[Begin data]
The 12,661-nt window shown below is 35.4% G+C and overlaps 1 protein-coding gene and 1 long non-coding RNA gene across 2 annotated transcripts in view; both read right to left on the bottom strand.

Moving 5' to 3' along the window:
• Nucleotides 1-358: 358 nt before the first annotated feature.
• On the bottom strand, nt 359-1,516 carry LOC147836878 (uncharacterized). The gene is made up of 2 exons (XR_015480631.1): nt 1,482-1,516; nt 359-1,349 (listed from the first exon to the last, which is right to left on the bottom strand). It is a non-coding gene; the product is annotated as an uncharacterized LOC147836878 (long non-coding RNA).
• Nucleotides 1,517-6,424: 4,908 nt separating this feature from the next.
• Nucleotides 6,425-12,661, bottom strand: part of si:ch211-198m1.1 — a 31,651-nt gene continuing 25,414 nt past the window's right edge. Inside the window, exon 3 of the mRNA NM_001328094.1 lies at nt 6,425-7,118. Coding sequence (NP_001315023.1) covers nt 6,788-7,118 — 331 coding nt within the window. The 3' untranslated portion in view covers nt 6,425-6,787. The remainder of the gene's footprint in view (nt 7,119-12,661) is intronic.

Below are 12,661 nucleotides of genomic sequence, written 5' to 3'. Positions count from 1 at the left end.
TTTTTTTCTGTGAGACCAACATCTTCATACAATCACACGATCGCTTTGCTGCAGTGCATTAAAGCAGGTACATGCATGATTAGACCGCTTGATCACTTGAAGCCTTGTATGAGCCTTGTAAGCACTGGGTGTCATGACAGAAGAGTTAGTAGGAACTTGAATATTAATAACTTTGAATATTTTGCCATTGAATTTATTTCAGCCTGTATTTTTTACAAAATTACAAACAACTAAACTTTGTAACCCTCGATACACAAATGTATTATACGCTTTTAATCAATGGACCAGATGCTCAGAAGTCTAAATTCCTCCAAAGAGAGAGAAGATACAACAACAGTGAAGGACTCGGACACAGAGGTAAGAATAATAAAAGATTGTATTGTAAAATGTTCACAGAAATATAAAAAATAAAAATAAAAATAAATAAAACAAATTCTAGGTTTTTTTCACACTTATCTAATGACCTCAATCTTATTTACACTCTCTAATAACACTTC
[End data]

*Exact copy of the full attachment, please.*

The 12,661-nt window shown below is 35.4% G+C and overlaps 1 protein-coding gene and 1 long non-coding RNA gene across 2 annotated transcripts in view; both read right to left on the bottom strand.

Moving 5' to 3' along the window:
• Nucleotides 1-358: 358 nt before the first annotated feature.
• On the bottom strand, nt 359-1,516 carry LOC147836878 (uncharacterized). The gene is made up of 2 exons (XR_015480631.1): nt 1,482-1,516; nt 359-1,349 (listed from the first exon to the last, which is right to left on the bottom strand). It is a non-coding gene; the product is annotated as an uncharacterized LOC147836878 (long non-coding RNA).
• Nucleotides 1,517-6,424: 4,908 nt separating this feature from the next.
• Nucleotides 6,425-12,661, bottom strand: part of si:ch211-198m1.1 — a 31,651-nt gene continuing 25,414 nt past the window's right edge. Inside the window, exon 3 of the mRNA NM_001328094.1 lies at nt 6,425-7,118. Coding sequence (NP_001315023.1) covers nt 6,788-7,118 — 331 coding nt within the window. The 3' untranslated portion in view covers nt 6,425-6,787. The remainder of the gene's footprint in view (nt 7,119-12,661) is intronic.

Below are 12,661 nucleotides of genomic sequence, written 5' to 3'. Positions count from 1 at the left end.
TTTTTTTCTGTGAGACCAACATCTTCATACAATCACACGATCGCTTTGCTGCAGTGCATTAAAGCAGGTACATGCATGATTAGACCGCTTGATCACTTGAAGCCTTGTATGAGCCTTGTAAGCACTGGGTGTCATGACAGAAGAGTTAGTAGGAACTTGAATATTAATAACTTTGAATATTTTGCCATTGAATTTATTTCAGCCTGTATTTTTTACAAAATTACAAACAACTAAACTTTGTAACCCTCGATACACAAATGTATTATACGCTTTTAATCAATGGACCAGATGCTCAGAAGTCTAAATTCCTCCAAAGAGAGAGAAGATACAACAACAGTGAAGGACTCGGACACAGAGGTAAGAATAATAAAAGATTGTATTGTAAAATGTTCACAGAAATATAAAAAATAAAAATAAAAATAAATAAAACAAATTCTAGGTTTTTTTCACACTTATCTAATGACCTCAATCTTATTTACACTCTCTAATAACACTTC